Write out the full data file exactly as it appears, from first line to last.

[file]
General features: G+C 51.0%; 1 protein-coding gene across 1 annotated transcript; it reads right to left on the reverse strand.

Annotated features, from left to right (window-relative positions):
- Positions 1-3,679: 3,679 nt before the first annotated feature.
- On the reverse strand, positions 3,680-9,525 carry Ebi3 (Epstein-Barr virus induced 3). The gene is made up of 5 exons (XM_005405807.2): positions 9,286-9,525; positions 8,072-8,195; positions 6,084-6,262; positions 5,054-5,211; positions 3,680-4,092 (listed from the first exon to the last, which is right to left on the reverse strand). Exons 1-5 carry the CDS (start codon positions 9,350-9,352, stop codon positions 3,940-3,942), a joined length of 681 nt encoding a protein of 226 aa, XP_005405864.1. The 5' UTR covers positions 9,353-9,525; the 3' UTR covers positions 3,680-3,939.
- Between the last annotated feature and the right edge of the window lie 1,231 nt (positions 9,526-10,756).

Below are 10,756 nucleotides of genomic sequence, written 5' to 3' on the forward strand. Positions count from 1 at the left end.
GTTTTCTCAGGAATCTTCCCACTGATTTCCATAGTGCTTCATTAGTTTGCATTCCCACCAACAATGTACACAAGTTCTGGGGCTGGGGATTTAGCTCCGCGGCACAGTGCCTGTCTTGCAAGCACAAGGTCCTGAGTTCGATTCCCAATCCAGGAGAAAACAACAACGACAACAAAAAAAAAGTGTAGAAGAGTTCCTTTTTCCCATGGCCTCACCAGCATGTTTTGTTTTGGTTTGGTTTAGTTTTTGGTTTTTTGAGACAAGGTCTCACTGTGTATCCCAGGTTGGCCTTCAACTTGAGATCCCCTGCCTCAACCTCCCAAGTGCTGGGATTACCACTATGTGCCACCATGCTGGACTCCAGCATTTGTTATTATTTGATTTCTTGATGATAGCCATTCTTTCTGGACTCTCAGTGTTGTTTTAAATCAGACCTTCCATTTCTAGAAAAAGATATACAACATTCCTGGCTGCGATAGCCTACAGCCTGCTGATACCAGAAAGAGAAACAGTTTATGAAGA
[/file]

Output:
General features: G+C 51.0%; 1 protein-coding gene across 1 annotated transcript; it reads right to left on the reverse strand.

Annotated features, from left to right (window-relative positions):
- Positions 1-3,679: 3,679 nt before the first annotated feature.
- On the reverse strand, positions 3,680-9,525 carry Ebi3 (Epstein-Barr virus induced 3). The gene is made up of 5 exons (XM_005405807.2): positions 9,286-9,525; positions 8,072-8,195; positions 6,084-6,262; positions 5,054-5,211; positions 3,680-4,092 (listed from the first exon to the last, which is right to left on the reverse strand). Exons 1-5 carry the CDS (start codon positions 9,350-9,352, stop codon positions 3,940-3,942), a joined length of 681 nt encoding a protein of 226 aa, XP_005405864.1. The 5' UTR covers positions 9,353-9,525; the 3' UTR covers positions 3,680-3,939.
- Between the last annotated feature and the right edge of the window lie 1,231 nt (positions 9,526-10,756).

Below are 10,756 nucleotides of genomic sequence, written 5' to 3' on the forward strand. Positions count from 1 at the left end.
GTTTTCTCAGGAATCTTCCCACTGATTTCCATAGTGCTTCATTAGTTTGCATTCCCACCAACAATGTACACAAGTTCTGGGGCTGGGGATTTAGCTCCGCGGCACAGTGCCTGTCTTGCAAGCACAAGGTCCTGAGTTCGATTCCCAATCCAGGAGAAAACAACAACGACAACAAAAAAAAAGTGTAGAAGAGTTCCTTTTTCCCATGGCCTCACCAGCATGTTTTGTTTTGGTTTGGTTTAGTTTTTGGTTTTTTGAGACAAGGTCTCACTGTGTATCCCAGGTTGGCCTTCAACTTGAGATCCCCTGCCTCAACCTCCCAAGTGCTGGGATTACCACTATGTGCCACCATGCTGGACTCCAGCATTTGTTATTATTTGATTTCTTGATGATAGCCATTCTTTCTGGACTCTCAGTGTTGTTTTAAATCAGACCTTCCATTTCTAGAAAAAGATATACAACATTCCTGGCTGCGATAGCCTACAGCCTGCTGATACCAGAAAGAGAAACAGTTTATGAAGA